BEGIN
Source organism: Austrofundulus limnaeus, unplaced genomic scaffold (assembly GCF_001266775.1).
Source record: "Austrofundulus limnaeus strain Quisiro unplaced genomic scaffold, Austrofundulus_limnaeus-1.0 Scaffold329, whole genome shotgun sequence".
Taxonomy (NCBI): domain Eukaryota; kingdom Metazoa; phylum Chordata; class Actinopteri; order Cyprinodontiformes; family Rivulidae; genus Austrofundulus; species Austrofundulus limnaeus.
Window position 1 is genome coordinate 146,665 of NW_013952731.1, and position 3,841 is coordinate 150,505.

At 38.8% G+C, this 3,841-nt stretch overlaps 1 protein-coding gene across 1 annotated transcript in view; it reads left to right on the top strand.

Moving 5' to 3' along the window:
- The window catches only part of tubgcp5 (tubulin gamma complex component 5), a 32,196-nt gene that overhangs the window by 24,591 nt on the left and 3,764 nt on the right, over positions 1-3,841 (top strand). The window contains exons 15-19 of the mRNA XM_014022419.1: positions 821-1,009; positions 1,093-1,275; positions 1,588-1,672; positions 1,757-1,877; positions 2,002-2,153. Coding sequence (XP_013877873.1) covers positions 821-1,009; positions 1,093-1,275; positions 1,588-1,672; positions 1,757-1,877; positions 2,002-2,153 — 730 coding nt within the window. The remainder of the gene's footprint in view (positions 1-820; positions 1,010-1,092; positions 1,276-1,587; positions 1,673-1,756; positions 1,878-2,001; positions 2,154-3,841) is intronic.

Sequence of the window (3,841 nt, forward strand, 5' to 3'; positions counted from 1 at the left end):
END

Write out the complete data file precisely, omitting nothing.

Source organism: Austrofundulus limnaeus, unplaced genomic scaffold (assembly GCF_001266775.1).
Source record: "Austrofundulus limnaeus strain Quisiro unplaced genomic scaffold, Austrofundulus_limnaeus-1.0 Scaffold329, whole genome shotgun sequence".
Taxonomy (NCBI): domain Eukaryota; kingdom Metazoa; phylum Chordata; class Actinopteri; order Cyprinodontiformes; family Rivulidae; genus Austrofundulus; species Austrofundulus limnaeus.
Window position 1 is genome coordinate 146,665 of NW_013952731.1, and position 3,841 is coordinate 150,505.

At 38.8% G+C, this 3,841-nt stretch overlaps 1 protein-coding gene across 1 annotated transcript in view; it reads left to right on the top strand.

Moving 5' to 3' along the window:
- The window catches only part of tubgcp5 (tubulin gamma complex component 5), a 32,196-nt gene that overhangs the window by 24,591 nt on the left and 3,764 nt on the right, over positions 1-3,841 (top strand). The window contains exons 15-19 of the mRNA XM_014022419.1: positions 821-1,009; positions 1,093-1,275; positions 1,588-1,672; positions 1,757-1,877; positions 2,002-2,153. Coding sequence (XP_013877873.1) covers positions 821-1,009; positions 1,093-1,275; positions 1,588-1,672; positions 1,757-1,877; positions 2,002-2,153 — 730 coding nt within the window. The remainder of the gene's footprint in view (positions 1-820; positions 1,010-1,092; positions 1,276-1,587; positions 1,673-1,756; positions 1,878-2,001; positions 2,154-3,841) is intronic.

Sequence of the window (3,841 nt, forward strand, 5' to 3'; positions counted from 1 at the left end):